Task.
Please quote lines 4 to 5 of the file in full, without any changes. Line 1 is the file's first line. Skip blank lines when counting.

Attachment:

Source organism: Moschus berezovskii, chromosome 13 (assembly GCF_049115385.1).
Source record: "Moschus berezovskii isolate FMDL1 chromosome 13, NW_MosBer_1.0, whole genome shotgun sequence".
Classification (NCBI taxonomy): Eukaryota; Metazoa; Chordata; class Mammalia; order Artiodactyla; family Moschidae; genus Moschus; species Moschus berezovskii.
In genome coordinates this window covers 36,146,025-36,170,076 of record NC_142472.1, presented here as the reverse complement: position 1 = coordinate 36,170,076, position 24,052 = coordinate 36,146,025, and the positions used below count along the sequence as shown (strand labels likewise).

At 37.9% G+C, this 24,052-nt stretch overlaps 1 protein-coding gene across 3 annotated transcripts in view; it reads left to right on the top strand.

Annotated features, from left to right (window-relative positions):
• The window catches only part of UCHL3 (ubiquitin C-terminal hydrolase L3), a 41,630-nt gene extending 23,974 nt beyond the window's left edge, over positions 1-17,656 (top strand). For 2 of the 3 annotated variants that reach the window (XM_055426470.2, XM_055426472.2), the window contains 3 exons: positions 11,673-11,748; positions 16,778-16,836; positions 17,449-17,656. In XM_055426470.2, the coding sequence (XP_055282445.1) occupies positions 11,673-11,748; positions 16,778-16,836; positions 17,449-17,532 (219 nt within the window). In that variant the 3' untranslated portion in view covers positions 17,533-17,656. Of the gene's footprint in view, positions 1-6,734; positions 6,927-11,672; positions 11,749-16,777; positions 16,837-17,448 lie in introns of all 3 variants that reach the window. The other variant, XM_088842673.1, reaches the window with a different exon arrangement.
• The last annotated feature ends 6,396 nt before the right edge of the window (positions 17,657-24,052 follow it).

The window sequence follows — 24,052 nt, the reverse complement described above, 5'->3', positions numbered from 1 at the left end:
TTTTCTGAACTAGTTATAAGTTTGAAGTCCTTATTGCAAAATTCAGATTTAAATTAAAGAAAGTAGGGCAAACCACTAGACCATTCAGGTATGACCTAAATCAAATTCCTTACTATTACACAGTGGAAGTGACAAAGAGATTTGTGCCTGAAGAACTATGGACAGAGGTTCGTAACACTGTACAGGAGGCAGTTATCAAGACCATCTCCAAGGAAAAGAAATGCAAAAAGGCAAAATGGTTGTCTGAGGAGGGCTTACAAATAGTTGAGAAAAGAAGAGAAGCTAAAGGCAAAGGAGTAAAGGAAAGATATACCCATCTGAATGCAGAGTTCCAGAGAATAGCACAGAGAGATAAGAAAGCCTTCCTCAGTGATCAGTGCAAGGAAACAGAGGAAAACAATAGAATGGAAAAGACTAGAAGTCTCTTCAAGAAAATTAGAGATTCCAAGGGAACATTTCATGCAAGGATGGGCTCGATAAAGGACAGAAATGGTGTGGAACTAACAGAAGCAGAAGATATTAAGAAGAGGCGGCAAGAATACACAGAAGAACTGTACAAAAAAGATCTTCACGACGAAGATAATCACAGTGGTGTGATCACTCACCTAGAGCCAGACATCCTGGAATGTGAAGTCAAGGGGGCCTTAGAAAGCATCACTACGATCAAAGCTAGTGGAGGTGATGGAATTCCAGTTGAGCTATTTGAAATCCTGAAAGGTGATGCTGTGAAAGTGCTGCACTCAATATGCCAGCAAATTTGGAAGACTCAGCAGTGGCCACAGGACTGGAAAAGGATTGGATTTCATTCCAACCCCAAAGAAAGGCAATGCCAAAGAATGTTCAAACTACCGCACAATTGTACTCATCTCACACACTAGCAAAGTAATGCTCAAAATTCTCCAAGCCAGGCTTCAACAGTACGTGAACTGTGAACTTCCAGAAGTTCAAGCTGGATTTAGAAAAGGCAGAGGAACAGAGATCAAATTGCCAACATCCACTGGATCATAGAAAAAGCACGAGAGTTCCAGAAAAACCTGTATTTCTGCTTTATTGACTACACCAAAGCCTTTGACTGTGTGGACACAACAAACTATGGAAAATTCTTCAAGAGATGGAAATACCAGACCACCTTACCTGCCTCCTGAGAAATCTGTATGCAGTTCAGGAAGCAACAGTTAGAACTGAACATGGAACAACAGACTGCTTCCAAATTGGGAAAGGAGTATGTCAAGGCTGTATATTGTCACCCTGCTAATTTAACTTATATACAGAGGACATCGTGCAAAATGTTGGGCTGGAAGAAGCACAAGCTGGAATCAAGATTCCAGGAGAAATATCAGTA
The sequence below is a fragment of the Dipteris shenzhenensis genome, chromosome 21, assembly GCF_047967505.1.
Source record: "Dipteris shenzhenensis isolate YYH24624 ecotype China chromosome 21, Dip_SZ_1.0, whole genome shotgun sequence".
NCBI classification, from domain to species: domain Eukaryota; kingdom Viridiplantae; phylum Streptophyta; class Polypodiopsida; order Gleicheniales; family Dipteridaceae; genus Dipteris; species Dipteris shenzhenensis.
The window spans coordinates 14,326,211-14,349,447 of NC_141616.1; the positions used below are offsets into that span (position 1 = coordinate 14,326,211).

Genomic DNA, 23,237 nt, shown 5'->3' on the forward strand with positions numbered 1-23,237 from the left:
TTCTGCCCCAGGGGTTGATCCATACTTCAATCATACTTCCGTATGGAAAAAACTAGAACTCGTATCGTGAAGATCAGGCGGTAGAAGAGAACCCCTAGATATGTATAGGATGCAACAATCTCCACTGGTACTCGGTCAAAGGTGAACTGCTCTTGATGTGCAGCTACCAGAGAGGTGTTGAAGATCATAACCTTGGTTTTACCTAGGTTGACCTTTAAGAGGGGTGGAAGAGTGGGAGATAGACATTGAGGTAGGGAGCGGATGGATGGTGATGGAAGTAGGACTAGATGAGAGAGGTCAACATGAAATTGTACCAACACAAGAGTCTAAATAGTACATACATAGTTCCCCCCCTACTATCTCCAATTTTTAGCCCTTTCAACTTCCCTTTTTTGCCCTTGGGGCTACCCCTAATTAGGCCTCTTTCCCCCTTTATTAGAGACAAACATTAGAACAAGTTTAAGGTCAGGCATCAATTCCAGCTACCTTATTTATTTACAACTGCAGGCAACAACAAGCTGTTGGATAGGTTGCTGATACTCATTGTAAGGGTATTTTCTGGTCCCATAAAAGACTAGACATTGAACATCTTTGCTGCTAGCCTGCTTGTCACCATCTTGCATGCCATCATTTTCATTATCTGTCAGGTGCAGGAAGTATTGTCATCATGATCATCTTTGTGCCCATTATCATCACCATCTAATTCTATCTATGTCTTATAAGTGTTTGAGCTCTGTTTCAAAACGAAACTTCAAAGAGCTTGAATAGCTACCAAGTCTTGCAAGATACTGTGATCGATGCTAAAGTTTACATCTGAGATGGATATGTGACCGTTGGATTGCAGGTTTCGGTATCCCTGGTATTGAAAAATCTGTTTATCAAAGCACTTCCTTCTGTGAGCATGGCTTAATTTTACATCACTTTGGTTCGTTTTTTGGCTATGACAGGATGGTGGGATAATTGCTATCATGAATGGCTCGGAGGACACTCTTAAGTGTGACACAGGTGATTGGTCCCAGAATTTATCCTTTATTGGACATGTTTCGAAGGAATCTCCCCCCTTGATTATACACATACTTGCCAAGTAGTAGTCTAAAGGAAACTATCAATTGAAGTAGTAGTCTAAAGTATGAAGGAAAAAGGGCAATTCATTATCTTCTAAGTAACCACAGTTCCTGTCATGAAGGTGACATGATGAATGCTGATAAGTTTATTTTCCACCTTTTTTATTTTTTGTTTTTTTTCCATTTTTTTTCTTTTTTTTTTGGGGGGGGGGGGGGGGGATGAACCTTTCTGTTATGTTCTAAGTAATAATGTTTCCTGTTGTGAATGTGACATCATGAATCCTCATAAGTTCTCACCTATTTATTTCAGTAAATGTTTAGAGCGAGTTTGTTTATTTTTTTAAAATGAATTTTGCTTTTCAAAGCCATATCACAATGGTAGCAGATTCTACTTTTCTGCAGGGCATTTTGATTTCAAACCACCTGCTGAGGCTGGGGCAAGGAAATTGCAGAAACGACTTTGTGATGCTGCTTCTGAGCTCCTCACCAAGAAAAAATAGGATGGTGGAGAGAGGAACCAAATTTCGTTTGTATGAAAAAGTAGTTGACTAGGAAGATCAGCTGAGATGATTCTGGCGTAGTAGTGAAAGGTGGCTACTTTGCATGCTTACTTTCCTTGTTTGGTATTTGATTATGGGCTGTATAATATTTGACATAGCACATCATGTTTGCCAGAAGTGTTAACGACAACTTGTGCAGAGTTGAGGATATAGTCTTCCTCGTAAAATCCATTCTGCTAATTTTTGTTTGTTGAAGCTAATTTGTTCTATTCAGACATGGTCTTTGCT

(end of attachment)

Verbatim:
In genome coordinates this window covers 36,146,025-36,170,076 of record NC_142472.1, presented here as the reverse complement: position 1 = coordinate 36,170,076, position 24,052 = coordinate 36,146,025, and the positions used below count along the sequence as shown (strand labels likewise).

At 37.9% G+C, this 24,052-nt stretch overlaps 1 protein-coding gene across 3 annotated transcripts in view; it reads left to right on the top strand.